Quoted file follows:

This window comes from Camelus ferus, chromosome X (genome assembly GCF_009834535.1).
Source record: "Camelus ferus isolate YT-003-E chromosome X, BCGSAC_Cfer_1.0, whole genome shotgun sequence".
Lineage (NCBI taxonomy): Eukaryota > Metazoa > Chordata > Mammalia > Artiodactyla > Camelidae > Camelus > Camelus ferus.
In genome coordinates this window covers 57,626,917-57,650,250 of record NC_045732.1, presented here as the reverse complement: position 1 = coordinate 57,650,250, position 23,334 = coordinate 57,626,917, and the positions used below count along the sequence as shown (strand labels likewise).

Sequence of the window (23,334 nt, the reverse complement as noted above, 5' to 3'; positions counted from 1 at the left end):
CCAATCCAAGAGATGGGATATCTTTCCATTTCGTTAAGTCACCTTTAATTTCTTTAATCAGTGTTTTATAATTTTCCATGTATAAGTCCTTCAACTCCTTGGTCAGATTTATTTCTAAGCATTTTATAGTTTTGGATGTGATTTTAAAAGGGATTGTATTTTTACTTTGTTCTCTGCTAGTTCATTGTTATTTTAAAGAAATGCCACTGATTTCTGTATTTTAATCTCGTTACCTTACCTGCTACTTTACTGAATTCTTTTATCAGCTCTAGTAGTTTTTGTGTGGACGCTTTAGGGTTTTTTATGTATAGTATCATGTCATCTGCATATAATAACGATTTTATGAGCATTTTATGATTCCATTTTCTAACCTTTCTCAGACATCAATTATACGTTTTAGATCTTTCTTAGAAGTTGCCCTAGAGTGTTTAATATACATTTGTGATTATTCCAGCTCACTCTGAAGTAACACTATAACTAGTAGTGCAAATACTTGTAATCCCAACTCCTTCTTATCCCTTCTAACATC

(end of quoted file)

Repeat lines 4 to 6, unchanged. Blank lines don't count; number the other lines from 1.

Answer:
In genome coordinates this window covers 57,626,917-57,650,250 of record NC_045732.1, presented here as the reverse complement: position 1 = coordinate 57,650,250, position 23,334 = coordinate 57,626,917, and the positions used below count along the sequence as shown (strand labels likewise).

Sequence of the window (23,334 nt, the reverse complement as noted above, 5' to 3'; positions counted from 1 at the left end):
CCAATCCAAGAGATGGGATATCTTTCCATTTCGTTAAGTCACCTTTAATTTCTTTAATCAGTGTTTTATAATTTTCCATGTATAAGTCCTTCAACTCCTTGGTCAGATTTATTTCTAAGCATTTTATAGTTTTGGATGTGATTTTAAAAGGGATTGTATTTTTACTTTGTTCTCTGCTAGTTCATTGTTATTTTAAAGAAATGCCACTGATTTCTGTATTTTAATCTCGTTACCTTACCTGCTACTTTACTGAATTCTTTTATCAGCTCTAGTAGTTTTTGTGTGGACGCTTTAGGGTTTTTTATGTATAGTATCATGTCATCTGCATATAATAACGATTTTATGAGCATTTTATGATTCCATTTTCTAACCTTTCTCAGACATCAATTATACGTTTTAGATCTTTCTTAGAAGTTGCCCTAGAGTGTTTAATATACATTTGTGATTATTCCAGCTCACTCTGAAGTAACACTATAACTAGTAGTGCAAATACTTGTAATCCCAACTCCTTCTTATCCCTTCTAACATC